- - Wednesday, December 10, 2014


These are definitely not the glory days of the American space program, but we should be thankful that, as Daniel Webster said of Dartmouth College, “there are those who love it.” While many were busy protesting and rioting this week, mourning young black men shot by policemen by lying down in front of passenger trains, scientists at Johns Hopkins University’s Applied Physics Laboratory turned their attention to a quieter and saner world.

Remember Pluto? Pluto was a planet only a few years ago, before it was demoted from “planet” to “dwarf planet” and then to “plutoid.” Sometimes even a chunk of rock and ice spinning through space can’t get proper respect. But now Pluto is back, and scientists are over the moon (Pluto has five) with giddy anticipation.

A NASA spacecraft expects to fly past Pluto next summer to take detailed measurements and photographs at the end of a 3-billion-mile journey. NASA scientists woke up the spacecraft from hibernation Saturday, after a nap of nine years, to get it ready to go to work. The photography probe is called New Horizons, and Alan Stern of the Southwest Research Institute, a principal investigator of New Horizons, tells Forbes magazine that “this is a watershed event that signals the end of New Horizons crossing of a vast ocean of space to the very frontier of our solar system.”

“Technically, this was routine, since the wake-up was a procedure that we’d done many times before,” Glen Fountain, the mission’s project manager, told Time magazine. “Symbolically this is a big deal. It means the start of our pre-encounter operations.”

What the scientists want are sharper, more revealing pictures of Pluto than the Hubble space telescope could get and transmit in 2006. They’re not sure what to expect, which is what makes the wait so worthwhile. They’re hoping to see craters, mountain ranges or even liquid on the surface.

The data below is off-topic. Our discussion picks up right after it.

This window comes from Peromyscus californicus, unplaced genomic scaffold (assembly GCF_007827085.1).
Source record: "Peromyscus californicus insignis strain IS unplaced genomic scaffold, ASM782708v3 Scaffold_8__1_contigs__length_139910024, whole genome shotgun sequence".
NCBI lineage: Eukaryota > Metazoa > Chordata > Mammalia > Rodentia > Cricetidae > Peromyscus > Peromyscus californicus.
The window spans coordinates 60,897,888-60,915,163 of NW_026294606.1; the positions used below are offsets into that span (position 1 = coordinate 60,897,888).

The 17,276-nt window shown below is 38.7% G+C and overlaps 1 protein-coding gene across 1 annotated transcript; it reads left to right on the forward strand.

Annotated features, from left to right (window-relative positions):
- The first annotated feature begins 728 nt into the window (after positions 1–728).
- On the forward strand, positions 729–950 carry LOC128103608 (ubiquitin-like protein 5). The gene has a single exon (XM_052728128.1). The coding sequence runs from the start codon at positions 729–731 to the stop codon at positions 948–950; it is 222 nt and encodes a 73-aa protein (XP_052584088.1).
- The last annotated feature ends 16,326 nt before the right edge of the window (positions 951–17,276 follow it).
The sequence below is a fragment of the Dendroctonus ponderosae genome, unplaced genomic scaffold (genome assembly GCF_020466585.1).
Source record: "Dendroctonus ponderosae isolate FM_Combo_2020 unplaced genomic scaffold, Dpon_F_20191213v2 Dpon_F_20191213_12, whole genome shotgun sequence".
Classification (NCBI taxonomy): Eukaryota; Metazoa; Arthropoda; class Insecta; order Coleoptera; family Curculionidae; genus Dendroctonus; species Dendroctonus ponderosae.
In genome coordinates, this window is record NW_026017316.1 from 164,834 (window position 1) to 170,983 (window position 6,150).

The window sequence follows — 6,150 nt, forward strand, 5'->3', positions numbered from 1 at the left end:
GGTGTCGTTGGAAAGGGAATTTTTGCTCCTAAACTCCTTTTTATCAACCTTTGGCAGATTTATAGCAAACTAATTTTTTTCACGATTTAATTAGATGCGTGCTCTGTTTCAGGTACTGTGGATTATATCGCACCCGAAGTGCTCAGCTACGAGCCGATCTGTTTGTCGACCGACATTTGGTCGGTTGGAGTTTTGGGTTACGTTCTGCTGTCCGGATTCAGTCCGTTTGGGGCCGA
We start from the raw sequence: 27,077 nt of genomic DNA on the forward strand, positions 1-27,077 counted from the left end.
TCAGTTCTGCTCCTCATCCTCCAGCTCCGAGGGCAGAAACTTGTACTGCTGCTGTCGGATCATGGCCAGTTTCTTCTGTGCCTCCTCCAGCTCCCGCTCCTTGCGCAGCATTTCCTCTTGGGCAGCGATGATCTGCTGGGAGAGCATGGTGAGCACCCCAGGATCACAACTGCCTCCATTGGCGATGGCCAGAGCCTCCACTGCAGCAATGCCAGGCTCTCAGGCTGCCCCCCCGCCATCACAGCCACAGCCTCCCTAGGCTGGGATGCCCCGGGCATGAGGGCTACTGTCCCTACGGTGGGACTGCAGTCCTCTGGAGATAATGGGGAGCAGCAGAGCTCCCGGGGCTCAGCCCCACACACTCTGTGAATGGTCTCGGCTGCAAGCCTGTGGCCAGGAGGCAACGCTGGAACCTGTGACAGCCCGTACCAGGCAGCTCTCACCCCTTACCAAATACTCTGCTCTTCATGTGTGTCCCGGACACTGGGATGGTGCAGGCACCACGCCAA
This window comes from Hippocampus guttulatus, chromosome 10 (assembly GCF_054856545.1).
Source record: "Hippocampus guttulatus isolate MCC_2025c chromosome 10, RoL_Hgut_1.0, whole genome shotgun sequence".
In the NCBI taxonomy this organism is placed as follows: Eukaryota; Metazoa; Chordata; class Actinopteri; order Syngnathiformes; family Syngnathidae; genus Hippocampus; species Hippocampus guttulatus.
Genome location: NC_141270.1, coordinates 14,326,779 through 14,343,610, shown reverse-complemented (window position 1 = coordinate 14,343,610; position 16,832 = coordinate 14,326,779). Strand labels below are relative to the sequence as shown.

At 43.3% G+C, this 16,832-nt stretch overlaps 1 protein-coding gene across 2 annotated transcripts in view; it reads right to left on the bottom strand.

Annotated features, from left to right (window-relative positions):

Surely Pluto, named for the mythic god of the underworld, deserves the chops of a planet, even if a “dwarf.” Pluto has been slighted, demoted and disparaged almost from the day it was discovered in 1930, and astronomers have never known quite what to make of it, hence the New Horizons probe. Pluto was originally classified as the ninth planet from the sun, but subsequent investigations called into question its status as a major planet. Pluto occasionally spins closer to the sun than Neptune, but their orbits keep them from colliding.

The discovery of Pluto was made from the Lowell Observatory in Arizona, which had the right to name it. The discovery, which created a buzz across our own planet, led to more than 1,000 suggestions for a name. They ranged from Atlas to Zymal, and included Constance, Percival and Zeus. Venetia Burney, an 11-year-old schoolgirl in Oxford, England, the granddaughter of a librarian at Oxford’s Bodleian Library, suggested Pluto. She was keen on mythology. The list of names was reduced to three — Minerva, Cronus and Pluto — and the staff at the Lowell Observatory, each allowed one vote, chose Pluto unanimously.

The name was quickly adopted in the popular culture. When Walt Disney drew a canine companion for Mickey Mouse in 1930, he was inspired by the discovery and named the dog Pluto. The new element plutonium was named for Pluto in 1941 and, best of all, the dwarf planet Pluto is climbing back into the good graces of astronomers. Mickey would be pleased.

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